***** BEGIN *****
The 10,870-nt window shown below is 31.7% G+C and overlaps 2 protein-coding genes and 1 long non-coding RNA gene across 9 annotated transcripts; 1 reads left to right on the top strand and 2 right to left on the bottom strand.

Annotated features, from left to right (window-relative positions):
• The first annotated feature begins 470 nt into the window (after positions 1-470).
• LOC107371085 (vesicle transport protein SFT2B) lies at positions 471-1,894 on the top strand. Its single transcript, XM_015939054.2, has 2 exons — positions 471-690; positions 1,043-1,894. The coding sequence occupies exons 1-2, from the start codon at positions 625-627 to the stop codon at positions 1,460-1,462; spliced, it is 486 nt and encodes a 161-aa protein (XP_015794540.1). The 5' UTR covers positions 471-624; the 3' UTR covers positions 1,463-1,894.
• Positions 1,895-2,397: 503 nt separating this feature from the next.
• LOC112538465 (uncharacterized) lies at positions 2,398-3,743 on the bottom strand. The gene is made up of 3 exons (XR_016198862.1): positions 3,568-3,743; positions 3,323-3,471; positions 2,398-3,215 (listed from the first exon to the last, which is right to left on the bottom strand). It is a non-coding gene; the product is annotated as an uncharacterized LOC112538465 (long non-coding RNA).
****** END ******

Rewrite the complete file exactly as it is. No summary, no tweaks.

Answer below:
The 10,870-nt window shown below is 31.7% G+C and overlaps 2 protein-coding genes and 1 long non-coding RNA gene across 9 annotated transcripts; 1 reads left to right on the top strand and 2 right to left on the bottom strand.

Annotated features, from left to right (window-relative positions):
• The first annotated feature begins 470 nt into the window (after positions 1-470).
• LOC107371085 (vesicle transport protein SFT2B) lies at positions 471-1,894 on the top strand. Its single transcript, XM_015939054.2, has 2 exons — positions 471-690; positions 1,043-1,894. The coding sequence occupies exons 1-2, from the start codon at positions 625-627 to the stop codon at positions 1,460-1,462; spliced, it is 486 nt and encodes a 161-aa protein (XP_015794540.1). The 5' UTR covers positions 471-624; the 3' UTR covers positions 1,463-1,894.
• Positions 1,895-2,397: 503 nt separating this feature from the next.
• LOC112538465 (uncharacterized) lies at positions 2,398-3,743 on the bottom strand. The gene is made up of 3 exons (XR_016198862.1): positions 3,568-3,743; positions 3,323-3,471; positions 2,398-3,215 (listed from the first exon to the last, which is right to left on the bottom strand). It is a non-coding gene; the product is annotated as an uncharacterized LOC112538465 (long non-coding RNA).